Cal Poly’s economic contributions generated more than $1.6 billion in industry activity and more than $105 million of state and local tax revenue during the 2018-19 school year, according to a new study conducted by the California State University (CSU) Chancellor’s Office.

The economic impact study provides a more comprehensive look at the return on California’s investment in the CSU.

Within the Central Coast region, Cal Poly specifically supported 18,365 jobs and $105.6 million in state and local tax revenue. The CSU as a whole generated $1.6 billion in state and local tax revenue and created more than 209,400 jobs.

Cal Poly’s more than 20,000 students spent nearly $280 million that year. CSU Spokesperson Michael Uhlenkamp said the nearly $280 million of student spending includes cost of attendance, housing, food and transportation.

Political science junior Hannah Gonzales said that she was not surprised about how much student spending accounted for in the overall economic impact report.

“I really haven’t ever thought about the economic impact that Cal Poly has on the Central Coast,” Gonzales said. “But just thinking about how expensive tuition is and how many students there are at Cal Poly, I guess it’s not all that shocking that $280 million was spent by students.”

In addition, the university spent more than $1 billion during the 2018-19 school year, which went toward everything from salaries to construction projects.

This report uses an Input-Output model of the California economy, which recognizes that a dollar spent in one industry causes a “ripple effect” across industries.

“For every dollar invested by the state in the CSU, $6.98 of positive economic activity is generated in the Golden State,” Cal Poly’s press release said. “When the impact of the enhanced earnings of CSU alumni is factored in, the figure is even greater — $29.90 in total economic activity for every dollar invested.”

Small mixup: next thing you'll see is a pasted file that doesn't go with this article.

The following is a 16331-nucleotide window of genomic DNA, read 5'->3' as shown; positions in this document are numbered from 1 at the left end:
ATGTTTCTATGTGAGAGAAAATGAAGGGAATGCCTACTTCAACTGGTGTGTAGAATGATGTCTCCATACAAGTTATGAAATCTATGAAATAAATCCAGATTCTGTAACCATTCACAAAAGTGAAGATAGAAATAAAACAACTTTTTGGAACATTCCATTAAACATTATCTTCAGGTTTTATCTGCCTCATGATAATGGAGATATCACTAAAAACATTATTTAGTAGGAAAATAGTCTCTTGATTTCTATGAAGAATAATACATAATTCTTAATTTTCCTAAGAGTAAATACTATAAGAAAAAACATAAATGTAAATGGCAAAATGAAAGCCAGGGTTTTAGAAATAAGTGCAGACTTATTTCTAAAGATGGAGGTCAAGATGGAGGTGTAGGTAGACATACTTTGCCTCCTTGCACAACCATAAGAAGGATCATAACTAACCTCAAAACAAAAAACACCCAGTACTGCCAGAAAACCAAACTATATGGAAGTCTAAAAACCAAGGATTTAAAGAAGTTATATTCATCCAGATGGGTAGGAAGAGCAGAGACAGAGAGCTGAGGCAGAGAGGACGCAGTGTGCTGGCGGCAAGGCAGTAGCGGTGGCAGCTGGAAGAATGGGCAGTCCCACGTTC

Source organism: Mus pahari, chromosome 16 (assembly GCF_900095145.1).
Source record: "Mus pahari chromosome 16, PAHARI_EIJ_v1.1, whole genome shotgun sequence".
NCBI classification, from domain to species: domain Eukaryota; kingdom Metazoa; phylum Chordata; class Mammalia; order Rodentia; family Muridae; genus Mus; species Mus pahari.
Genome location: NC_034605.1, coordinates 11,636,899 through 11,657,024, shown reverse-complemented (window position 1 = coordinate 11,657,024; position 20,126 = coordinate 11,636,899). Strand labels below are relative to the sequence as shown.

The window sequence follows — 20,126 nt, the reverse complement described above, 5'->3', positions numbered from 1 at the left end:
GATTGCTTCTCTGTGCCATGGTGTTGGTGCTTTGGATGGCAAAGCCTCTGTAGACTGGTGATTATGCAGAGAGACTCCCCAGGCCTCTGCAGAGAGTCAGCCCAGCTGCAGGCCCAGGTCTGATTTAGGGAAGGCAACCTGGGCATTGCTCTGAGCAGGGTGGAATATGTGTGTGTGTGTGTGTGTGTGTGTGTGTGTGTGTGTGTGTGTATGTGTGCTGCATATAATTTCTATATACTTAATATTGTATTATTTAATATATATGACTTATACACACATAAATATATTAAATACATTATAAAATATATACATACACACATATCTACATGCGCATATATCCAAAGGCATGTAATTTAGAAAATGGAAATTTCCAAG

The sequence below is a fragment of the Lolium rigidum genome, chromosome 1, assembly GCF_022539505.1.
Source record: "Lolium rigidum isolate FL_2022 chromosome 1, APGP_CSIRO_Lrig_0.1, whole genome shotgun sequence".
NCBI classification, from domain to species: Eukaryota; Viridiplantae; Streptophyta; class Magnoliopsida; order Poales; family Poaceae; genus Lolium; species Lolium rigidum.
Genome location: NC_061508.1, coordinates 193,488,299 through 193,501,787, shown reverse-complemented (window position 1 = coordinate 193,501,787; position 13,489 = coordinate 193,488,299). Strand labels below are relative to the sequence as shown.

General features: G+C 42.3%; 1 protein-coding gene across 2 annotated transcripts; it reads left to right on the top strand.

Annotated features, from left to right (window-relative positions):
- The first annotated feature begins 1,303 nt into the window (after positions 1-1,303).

Cal Poly Assistant Professor of Economics Jacqueline Doremus said that in order to calculate these effects, the researchers took fixed multipliers for industries and multiplied them by CSU spending.

Multipliers refer to an economic factor that, when increased or changed, causes increases or changes to other related economic variables.

“The main risks are that these are projections, based on empirically estimated relationships across industries,” Doremus said in an email. “The authors did not track each expenditure and have not compared these predictions to what actually happened, because they do not have the data to do this.”

The part of the report that is likely the least precise is the impact of CSU alumni, as that’s the most challenging factor to estimate according to Doremus. However, Doremus said that this is not a shortcoming unique to this project and is common in most Input-Output spending projections.

Doremus said that since there are no specific numbers available it is hard to say exactly how the pandemic will affect the economic impact for this academic year. Providing online education likely increased costs for the university. However, Cal Poly also implemented several cost-saving measures to reduce spending.

The CSU economic impact report represents only a “snapshot” of a given time period, according to Uhlenkamp.

“We do not currently have any plans to update the report to account for the unique fluctuations to the economy based on the global pandemic,” Uhlenkamp said.

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